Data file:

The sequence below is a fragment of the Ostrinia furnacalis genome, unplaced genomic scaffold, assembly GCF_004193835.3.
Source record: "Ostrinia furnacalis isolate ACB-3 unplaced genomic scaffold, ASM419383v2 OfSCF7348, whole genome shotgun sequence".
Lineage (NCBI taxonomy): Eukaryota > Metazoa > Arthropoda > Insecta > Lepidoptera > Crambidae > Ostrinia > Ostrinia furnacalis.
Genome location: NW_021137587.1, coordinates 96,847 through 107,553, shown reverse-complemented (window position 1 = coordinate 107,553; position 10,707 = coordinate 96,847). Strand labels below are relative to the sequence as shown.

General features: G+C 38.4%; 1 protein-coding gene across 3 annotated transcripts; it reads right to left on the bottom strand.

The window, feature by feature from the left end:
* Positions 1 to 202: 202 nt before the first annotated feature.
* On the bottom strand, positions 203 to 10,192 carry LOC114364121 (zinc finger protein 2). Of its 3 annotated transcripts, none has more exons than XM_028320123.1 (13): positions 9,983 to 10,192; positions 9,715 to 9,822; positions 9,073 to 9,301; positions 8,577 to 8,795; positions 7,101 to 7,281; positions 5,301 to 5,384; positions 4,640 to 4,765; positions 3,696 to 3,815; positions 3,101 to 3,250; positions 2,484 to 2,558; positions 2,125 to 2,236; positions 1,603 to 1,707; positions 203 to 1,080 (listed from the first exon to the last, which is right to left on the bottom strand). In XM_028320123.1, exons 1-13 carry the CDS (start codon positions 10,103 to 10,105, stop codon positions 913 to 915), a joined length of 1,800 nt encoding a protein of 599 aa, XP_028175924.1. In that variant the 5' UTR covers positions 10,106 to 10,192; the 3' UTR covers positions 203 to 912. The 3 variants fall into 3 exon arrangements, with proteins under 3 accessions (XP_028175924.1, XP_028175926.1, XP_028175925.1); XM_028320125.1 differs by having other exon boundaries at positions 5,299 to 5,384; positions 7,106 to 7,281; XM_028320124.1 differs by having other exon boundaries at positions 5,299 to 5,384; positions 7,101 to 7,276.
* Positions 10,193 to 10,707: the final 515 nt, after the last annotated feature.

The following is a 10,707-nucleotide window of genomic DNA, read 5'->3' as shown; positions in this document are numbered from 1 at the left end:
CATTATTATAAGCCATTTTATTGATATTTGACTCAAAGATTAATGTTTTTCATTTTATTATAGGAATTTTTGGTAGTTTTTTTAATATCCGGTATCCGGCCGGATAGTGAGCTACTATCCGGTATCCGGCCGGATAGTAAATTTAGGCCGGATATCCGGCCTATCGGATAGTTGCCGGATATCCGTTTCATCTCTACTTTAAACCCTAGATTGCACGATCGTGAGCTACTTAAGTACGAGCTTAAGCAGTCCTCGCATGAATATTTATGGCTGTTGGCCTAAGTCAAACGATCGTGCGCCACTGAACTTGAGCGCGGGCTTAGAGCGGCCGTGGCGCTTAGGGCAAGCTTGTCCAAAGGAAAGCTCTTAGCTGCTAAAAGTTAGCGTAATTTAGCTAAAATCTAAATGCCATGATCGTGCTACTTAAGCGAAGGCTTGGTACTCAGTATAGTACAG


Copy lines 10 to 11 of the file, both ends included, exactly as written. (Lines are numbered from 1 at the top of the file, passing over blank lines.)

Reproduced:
The following is a 10,707-nucleotide window of genomic DNA, read 5'->3' as shown; positions in this document are numbered from 1 at the left end:
CATTATTATAAGCCATTTTATTGATATTTGACTCAAAGATTAATGTTTTTCATTTTATTATAGGAATTTTTGGTAGTTTTTTTAATATCCGGTATCCGGCCGGATAGTGAGCTACTATCCGGTATCCGGCCGGATAGTAAATTTAGGCCGGATATCCGGCCTATCGGATAGTTGCCGGATATCCGTTTCATCTCTACTTTAAACCCTAGATTGCACGATCGTGAGCTACTTAAGTACGAGCTTAAGCAGTCCTCGCATGAATATTTATGGCTGTTGGCCTAAGTCAAACGATCGTGCGCCACTGAACTTGAGCGCGGGCTTAGAGCGGCCGTGGCGCTTAGGGCAAGCTTGTCCAAAGGAAAGCTCTTAGCTGCTAAAAGTTAGCGTAATTTAGCTAAAATCTAAATGCCATGATCGTGCTACTTAAGCGAAGGCTTGGTACTCAGTATAGTACAG